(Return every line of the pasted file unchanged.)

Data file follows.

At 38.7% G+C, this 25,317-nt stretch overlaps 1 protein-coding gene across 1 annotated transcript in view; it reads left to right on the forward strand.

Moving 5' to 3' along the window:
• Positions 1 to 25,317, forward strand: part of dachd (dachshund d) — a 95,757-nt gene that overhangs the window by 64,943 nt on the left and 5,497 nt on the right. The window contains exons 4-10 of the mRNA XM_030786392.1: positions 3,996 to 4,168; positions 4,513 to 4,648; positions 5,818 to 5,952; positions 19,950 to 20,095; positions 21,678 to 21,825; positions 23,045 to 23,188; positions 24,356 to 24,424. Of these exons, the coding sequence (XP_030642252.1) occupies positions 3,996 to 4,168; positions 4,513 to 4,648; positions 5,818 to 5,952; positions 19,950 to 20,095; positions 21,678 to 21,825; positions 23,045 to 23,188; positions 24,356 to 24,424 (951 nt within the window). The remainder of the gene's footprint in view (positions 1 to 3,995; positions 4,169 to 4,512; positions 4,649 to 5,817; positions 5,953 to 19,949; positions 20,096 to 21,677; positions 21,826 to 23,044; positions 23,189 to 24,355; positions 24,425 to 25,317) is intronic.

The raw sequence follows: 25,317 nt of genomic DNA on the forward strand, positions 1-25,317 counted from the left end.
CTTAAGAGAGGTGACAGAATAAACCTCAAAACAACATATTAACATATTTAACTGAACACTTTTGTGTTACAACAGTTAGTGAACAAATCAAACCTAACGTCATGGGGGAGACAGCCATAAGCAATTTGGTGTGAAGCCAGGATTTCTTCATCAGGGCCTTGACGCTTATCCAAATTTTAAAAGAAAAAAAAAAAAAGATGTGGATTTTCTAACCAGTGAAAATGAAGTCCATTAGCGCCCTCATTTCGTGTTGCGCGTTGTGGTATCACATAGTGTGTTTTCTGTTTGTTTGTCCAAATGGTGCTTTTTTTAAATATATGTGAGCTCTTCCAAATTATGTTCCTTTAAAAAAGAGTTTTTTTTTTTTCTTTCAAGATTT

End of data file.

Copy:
At 38.7% G+C, this 25,317-nt stretch overlaps 1 protein-coding gene across 1 annotated transcript in view; it reads left to right on the forward strand.

Moving 5' to 3' along the window:
• Positions 1 to 25,317, forward strand: part of dachd (dachshund d) — a 95,757-nt gene that overhangs the window by 64,943 nt on the left and 5,497 nt on the right. The window contains exons 4-10 of the mRNA XM_030786392.1: positions 3,996 to 4,168; positions 4,513 to 4,648; positions 5,818 to 5,952; positions 19,950 to 20,095; positions 21,678 to 21,825; positions 23,045 to 23,188; positions 24,356 to 24,424. Of these exons, the coding sequence (XP_030642252.1) occupies positions 3,996 to 4,168; positions 4,513 to 4,648; positions 5,818 to 5,952; positions 19,950 to 20,095; positions 21,678 to 21,825; positions 23,045 to 23,188; positions 24,356 to 24,424 (951 nt within the window). The remainder of the gene's footprint in view (positions 1 to 3,995; positions 4,169 to 4,512; positions 4,649 to 5,817; positions 5,953 to 19,949; positions 20,096 to 21,677; positions 21,826 to 23,044; positions 23,189 to 24,355; positions 24,425 to 25,317) is intronic.

The raw sequence follows: 25,317 nt of genomic DNA on the forward strand, positions 1-25,317 counted from the left end.
CTTAAGAGAGGTGACAGAATAAACCTCAAAACAACATATTAACATATTTAACTGAACACTTTTGTGTTACAACAGTTAGTGAACAAATCAAACCTAACGTCATGGGGGAGACAGCCATAAGCAATTTGGTGTGAAGCCAGGATTTCTTCATCAGGGCCTTGACGCTTATCCAAATTTTAAAAGAAAAAAAAAAAAAGATGTGGATTTTCTAACCAGTGAAAATGAAGTCCATTAGCGCCCTCATTTCGTGTTGCGCGTTGTGGTATCACATAGTGTGTTTTCTGTTTGTTTGTCCAAATGGTGCTTTTTTTAAATATATGTGAGCTCTTCCAAATTATGTTCCTTTAAAAAAGAGTTTTTTTTTTTTCTTTCAAGATTT